Monisha Kaltenborn questions lack of support to Indian Grand Prix

Updated: 25 October 2013 20:36 IST

The Switzerland-based Monisha said both F1 and India need each other.

Monisha Kaltenborn questions lack of support to Indian Grand Prix

Greater Noida:

India-born Monisha Kaltenborn, the first woman team principal, says the F1 world can cope with the administrative red-tapism in India but she is flummoxed by the lack of support to the race in the country.


Customs, visa and bureaucratic problems have been some of the major issues. Recently the state government withdrew exemption on the entertainment tax and yesterday a PIL was filed in the Supreme Court, seeking a stay on the race.

"Of course in India, we have to do a lot of administrative work. If we look at how much paper work we do together with drivers here we don't do anywhere else but that's something you can easily live with. That's part of it. I don't think it's that big an issue," Monisha, Sauber Team principal, said.

"There are so many countries where you have withholding taxes, so it's not unusual, so that's not something which prevents us from coming here. What is not good is that why these kinds of obstacles are put up. What's the agenda behind it? We see ourselves just as a sport," the Dehradun-born 42-year-old added.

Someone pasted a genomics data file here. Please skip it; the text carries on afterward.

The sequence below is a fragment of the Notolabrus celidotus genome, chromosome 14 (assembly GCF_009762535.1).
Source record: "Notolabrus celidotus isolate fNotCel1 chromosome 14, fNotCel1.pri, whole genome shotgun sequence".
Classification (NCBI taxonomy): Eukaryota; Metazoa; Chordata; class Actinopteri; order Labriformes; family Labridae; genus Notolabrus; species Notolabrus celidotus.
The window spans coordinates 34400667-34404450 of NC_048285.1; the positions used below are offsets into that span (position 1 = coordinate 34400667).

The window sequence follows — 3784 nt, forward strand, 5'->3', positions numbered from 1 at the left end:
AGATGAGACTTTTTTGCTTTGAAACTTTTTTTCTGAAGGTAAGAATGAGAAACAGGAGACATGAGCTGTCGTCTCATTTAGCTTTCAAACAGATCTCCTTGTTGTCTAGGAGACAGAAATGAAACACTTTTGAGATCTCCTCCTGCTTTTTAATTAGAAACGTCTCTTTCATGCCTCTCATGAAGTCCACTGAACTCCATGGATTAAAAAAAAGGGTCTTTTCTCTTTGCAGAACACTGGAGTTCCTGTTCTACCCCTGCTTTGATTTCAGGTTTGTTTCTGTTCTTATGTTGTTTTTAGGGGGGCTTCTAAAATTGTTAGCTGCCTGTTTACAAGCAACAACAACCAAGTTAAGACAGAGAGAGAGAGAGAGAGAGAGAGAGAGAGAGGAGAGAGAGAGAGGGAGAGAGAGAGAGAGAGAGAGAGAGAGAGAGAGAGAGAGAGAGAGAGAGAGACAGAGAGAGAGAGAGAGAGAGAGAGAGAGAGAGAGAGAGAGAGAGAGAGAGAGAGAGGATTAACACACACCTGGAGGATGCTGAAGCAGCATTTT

The Switzerland-based Monisha said both F1 and India need each other.

"If you objectively look at it, India is a very important market for the partners we have in Formula One and there are Indian companies, which could use the F1 platform to present their brands and create awareness at global level. If that's no longer possible due to this uncertainty, I don't think thats good for either side because both sides benefit in it and both sides lose, if it does not happen," she said.

Monisha also said that India needs to have race regularly in the country or some association with F1 in form of driver and team.

"I wish soon we have a clear situation, if it (race) is happening. We are yet to establish here. Three years is not enough. If you compare it to the European countries, there we have certain heritage, where even if you don't go for three, four five years, you can always go and connect over there, which will be difficult here," she said.



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